Whether she is appearing as Amber or Spark—whether she is outsmarting an online catfishing scheme or taking down an illegal opioid drug operation—her action-packed adventures always manage to relate back to reducing the stigma that too often surrounds mental health issues.
Working in community mental health, my team and I teach students about topics ranging from depression to teen pregnancy prevention. And we’ve been duly schooled in how to communicate with our audience.
I can share the very best data to convince tweens and teens to heed our lessons, but if it isn’t presented in a compelling way then they may not pay attention. It’s so important to meet people where they are, and that’s how Centerstone Comics and our superhero Spark came to exist.
Creating a spark through comic books
It started when a colleague saw a comic book about Martin Luther King, Jr. If the medium can teach history then it can convey our messages.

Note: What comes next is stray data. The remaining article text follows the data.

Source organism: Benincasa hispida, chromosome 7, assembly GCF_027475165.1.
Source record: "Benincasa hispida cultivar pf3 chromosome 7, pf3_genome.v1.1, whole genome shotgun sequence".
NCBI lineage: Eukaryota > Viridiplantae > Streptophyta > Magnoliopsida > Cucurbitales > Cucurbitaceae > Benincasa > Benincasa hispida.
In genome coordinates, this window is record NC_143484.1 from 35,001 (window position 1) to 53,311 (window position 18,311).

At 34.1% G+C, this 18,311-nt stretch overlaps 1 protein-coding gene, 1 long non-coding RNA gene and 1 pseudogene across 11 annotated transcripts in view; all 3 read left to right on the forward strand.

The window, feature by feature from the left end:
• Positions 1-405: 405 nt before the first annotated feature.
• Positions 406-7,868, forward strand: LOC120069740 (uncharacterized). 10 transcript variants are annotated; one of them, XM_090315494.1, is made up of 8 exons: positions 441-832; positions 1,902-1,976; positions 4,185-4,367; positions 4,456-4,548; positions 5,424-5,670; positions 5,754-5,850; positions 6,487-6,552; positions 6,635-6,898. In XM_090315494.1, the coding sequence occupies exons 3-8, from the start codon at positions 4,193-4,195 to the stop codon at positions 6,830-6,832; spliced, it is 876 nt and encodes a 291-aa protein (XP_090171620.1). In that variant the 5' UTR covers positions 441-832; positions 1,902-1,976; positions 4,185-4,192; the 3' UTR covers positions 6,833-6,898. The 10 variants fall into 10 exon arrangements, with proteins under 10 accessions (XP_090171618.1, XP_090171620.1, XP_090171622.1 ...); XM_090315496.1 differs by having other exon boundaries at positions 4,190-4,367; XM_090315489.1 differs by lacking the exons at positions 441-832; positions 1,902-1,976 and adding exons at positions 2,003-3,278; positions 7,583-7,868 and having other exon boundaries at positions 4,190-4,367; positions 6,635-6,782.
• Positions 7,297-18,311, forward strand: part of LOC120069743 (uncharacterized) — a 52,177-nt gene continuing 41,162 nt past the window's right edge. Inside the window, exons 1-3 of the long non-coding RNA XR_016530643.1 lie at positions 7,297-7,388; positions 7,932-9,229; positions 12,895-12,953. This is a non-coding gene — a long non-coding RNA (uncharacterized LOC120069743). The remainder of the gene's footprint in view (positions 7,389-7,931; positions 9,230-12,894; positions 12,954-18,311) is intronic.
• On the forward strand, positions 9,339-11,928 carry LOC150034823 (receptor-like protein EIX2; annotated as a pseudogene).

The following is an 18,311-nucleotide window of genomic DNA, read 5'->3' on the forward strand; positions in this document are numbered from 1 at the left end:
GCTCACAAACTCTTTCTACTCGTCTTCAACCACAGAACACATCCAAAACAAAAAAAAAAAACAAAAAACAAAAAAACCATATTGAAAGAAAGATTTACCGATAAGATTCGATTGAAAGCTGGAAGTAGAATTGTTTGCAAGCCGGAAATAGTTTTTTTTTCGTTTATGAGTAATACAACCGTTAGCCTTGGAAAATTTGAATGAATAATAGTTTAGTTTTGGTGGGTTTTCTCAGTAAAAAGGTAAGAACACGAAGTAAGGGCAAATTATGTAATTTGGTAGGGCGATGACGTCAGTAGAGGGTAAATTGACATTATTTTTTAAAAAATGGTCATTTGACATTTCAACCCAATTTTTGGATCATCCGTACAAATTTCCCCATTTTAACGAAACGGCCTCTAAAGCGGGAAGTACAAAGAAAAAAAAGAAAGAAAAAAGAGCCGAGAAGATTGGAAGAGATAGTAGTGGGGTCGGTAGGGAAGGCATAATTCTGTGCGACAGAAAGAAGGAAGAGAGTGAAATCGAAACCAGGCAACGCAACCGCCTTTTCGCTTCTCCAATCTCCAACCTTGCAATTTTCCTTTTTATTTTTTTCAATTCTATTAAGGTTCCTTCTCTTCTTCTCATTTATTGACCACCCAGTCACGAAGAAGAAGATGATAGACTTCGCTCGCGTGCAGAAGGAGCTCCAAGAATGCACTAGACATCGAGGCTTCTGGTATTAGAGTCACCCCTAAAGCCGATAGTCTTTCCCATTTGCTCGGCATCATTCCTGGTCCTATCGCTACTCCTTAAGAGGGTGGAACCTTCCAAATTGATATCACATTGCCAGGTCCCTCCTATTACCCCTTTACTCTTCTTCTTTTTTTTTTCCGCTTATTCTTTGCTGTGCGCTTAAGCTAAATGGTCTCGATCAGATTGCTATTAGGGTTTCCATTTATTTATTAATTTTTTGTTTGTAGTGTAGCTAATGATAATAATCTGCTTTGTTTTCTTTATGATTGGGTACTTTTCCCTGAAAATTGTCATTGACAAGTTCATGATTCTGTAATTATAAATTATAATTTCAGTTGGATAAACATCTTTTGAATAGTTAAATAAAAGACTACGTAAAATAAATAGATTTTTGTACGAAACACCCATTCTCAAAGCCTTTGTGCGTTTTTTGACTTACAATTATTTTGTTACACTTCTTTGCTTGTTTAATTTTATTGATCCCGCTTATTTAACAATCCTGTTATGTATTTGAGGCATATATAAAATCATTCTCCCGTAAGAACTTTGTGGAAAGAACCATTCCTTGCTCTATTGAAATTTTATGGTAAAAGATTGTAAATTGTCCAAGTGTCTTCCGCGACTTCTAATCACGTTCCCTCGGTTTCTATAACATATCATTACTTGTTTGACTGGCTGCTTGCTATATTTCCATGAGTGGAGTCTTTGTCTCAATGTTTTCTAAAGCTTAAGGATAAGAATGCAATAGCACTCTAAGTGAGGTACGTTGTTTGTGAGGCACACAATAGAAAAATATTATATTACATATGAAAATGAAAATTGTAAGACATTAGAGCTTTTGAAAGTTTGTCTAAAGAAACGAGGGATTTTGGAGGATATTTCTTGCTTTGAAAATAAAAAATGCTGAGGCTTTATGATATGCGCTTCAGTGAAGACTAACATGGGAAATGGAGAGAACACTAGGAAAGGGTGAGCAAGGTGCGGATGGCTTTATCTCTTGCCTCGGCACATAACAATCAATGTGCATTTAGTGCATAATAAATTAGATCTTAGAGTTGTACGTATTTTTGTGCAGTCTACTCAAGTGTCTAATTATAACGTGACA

We proceeded to develop a teenage character named Amber Hernandez who is a student by day and “Spark” by night.
Next, we wrote stories about the issues we address—online safety, sexting, bullying, suicide prevention, underage drinking, and more. A visual artist brings our characters to life, and we do focus groups with students and parents prior to publication.
Feedback from those focus groups advised us to make Amber representative of who kids are today. She’s a multi-racial student living in a single parent home. Her mother passed away, and she has openly wrestled with depression.